While gym safety took on a whole new meaning during the pandemic, if you want to get back to a fitness regimen this summer, consider the more pedestrian hazards with treadmills and bench presses – especially if you’re over 50.
According to the Consumer Product Safety Commission, exercise-related visits to the emergency room exceeded 107,000 for those aged 50 and over in 2020 – and that number is slightly lower than usual as fewer people exercised during the pandemic. Speaking of treadmills: this device alone treats around 20,000 people in emergency rooms in the United States each year.
“Getting exercise wrong can be worse than doing nothing,” says Jeremy James, a chiropractor and creator of a home fitness program designed for older adults or those with pre-existing injuries.
The good news? Staying safe and getting the numerous health benefits of exercising (including avoiding injuries from falls after 50 by building leg muscles and improving balance) isn’t difficult. All you need to do is keep your focus and follow a few key tips. Here’s your first: wear this red safety clip when you’re on the treadmill to stop the belt if you start to slip or trip.
Here are other smart ways to avoid common mistakes that can lead to injury.
1. Just put in
It’s good to be excited while exercising, but don’t let that motivation push you too fast and too far. “Often times, people jump right into workouts that aren’t intended for beginners and they haven’t developed the muscles, especially core strength,” to do so in proper form, says James. This is especially risky in weight training, which can result in injuries like rotator cuff ruptures and lower back strain if one is sloppy with the right form to get a certain number of reps.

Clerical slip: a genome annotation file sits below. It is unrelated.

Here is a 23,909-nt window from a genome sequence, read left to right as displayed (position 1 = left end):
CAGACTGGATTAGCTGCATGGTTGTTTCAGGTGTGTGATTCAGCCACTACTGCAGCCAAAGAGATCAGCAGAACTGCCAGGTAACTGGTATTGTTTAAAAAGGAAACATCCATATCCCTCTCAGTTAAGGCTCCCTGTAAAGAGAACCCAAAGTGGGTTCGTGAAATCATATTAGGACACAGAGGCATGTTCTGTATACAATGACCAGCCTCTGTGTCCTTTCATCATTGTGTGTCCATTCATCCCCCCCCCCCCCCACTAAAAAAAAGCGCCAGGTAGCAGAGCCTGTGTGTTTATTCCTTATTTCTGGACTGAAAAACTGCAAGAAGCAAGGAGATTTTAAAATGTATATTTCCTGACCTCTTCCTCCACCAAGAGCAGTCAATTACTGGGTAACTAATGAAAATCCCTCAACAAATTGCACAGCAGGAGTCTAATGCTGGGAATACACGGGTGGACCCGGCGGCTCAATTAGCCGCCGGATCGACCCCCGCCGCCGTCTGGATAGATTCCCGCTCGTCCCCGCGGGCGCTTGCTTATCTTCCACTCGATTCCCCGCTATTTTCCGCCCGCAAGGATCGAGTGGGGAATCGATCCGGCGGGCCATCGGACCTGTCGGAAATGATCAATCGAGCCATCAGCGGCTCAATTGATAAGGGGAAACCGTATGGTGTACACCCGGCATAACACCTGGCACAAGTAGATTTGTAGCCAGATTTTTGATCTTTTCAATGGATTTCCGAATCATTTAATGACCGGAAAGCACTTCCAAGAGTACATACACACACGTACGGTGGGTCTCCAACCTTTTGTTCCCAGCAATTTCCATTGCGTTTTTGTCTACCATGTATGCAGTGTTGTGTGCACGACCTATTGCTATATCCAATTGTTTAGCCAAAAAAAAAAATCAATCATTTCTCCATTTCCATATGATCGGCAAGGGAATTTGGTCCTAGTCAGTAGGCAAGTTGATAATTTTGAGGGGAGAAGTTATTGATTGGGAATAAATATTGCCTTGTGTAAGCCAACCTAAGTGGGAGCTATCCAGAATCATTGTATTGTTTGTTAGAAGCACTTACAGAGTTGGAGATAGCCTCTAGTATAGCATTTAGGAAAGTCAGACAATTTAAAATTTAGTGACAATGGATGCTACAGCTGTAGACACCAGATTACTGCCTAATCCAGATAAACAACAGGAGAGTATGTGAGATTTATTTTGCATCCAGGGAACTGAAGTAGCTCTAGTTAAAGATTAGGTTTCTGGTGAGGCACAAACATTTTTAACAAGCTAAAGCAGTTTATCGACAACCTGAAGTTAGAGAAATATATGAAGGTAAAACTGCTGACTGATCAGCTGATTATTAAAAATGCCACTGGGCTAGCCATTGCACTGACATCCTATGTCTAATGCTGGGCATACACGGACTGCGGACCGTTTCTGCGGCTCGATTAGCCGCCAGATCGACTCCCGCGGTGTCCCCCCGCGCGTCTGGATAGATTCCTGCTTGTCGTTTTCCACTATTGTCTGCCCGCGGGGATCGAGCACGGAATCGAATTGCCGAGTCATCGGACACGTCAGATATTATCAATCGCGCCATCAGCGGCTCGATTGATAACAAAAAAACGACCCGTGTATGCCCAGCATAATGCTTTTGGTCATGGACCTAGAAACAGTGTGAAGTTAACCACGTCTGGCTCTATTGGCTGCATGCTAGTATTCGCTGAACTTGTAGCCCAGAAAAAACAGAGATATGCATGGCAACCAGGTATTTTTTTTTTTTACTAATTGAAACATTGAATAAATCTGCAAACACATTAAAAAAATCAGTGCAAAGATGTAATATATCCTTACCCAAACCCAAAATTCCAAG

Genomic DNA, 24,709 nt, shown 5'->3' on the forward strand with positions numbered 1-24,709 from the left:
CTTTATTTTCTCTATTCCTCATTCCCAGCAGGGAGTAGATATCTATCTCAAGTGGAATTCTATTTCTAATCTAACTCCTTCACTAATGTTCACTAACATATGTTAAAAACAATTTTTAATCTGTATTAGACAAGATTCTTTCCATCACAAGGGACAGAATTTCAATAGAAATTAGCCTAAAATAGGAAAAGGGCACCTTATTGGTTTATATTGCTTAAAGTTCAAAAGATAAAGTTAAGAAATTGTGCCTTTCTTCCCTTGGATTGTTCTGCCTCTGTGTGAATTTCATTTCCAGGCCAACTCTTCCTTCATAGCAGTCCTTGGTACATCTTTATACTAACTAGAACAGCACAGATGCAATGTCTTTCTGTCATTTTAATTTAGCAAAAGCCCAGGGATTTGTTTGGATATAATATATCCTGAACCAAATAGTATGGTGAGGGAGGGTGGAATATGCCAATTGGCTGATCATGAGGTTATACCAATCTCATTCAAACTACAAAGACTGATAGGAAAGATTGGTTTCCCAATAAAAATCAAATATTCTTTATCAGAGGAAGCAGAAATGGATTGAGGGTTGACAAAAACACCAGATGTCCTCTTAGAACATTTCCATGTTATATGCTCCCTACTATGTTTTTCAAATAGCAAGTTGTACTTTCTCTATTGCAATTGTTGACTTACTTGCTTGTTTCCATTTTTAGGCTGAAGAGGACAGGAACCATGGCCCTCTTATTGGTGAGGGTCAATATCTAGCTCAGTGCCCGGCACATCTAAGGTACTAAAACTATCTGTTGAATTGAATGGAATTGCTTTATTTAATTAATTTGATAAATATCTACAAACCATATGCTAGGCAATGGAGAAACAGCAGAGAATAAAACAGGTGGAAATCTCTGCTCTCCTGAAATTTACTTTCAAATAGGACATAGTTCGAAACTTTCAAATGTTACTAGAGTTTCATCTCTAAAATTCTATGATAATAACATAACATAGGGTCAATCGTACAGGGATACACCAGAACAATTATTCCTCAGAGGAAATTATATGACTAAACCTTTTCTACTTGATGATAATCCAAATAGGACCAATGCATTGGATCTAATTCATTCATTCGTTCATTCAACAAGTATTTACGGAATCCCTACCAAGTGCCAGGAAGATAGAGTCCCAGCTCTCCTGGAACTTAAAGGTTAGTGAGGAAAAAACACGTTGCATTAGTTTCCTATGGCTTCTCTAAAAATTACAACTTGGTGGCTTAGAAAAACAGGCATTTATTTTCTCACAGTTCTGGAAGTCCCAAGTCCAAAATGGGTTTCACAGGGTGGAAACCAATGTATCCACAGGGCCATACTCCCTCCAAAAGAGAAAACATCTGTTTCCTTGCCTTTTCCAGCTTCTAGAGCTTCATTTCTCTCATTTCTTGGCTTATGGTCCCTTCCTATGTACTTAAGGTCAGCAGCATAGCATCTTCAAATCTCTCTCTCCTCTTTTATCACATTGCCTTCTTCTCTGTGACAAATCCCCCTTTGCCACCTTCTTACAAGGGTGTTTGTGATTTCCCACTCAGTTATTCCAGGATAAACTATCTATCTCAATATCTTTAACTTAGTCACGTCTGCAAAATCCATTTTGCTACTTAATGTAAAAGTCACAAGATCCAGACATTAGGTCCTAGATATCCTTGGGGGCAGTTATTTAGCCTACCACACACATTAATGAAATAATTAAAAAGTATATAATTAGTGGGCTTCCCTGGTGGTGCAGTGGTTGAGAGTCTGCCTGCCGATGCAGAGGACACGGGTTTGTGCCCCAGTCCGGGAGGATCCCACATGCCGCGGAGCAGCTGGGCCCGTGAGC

James’ advice: “Use only the resistance or weight and number of repetitions you can do in perfect form. The last two to three repetitions should be challenging, but not so challenging that you have to break your form. “
2. Stop skipping your warm-up
Stretching (the type that you mostly stand still and flex a calf or hamstring) can be done anytime during or after your workout, but there is no evidence that it helps prevent injury. What should you do instead? A warm up.
As opposed to stretching, the warm up involves movements that are similar to your workout but are performed more slowly. “The purpose of a warm-up is to increase blood flow to muscles, improve tissue elasticity, and stimulate the nervous system,” said Lauren Shroyer, certified trainer and senior director of product development for the American Council on Exercise. “Imagine that you are slowly accelerating your training. Warming up is important to avoid injuries, especially as we get older and our soft tissues become less elastic. “
That doesn’t mean you can forego stretching altogether. Just save it for after you warm up (when the fabric is warm) or at the end of your session. Stretching can reduce the build-up of lactic acid in muscle tissue, which contributes to persistent aches and pains. The American College of Sports Medicine recommends stretching each muscle group for at least 60 seconds.
3. Invest in the right shoes
“There is no shoe that can prevent injuries, but there are definitely many that can cause injuries to the wrong person,” says Matthew Klein, orthopedic specialist and founder of Doctors of Running. Shoes that are too tight in the front (called the toe box) can keep your feet in positions that can predispose you to a bunion, and as you age, so too does the risk of soft tissue injuries affecting areas like the calf and Achilles tendon, he adds .
In general, Klein says you should look for a shoe that is designed for whatever activity you plan on the most. Basketball shoes, for example, are designed to move sideways, while running shoes are usually not. Buy from a specialty store that has staff trained to advise you (REI is one of the few major retailers to do this, says Klein). Because your feet swell during the day, go to the shoe store in the afternoon or evening to find the best fit; You should be half a thumb to a full thumb width between the end of the toe and the end of the shoe, he notes.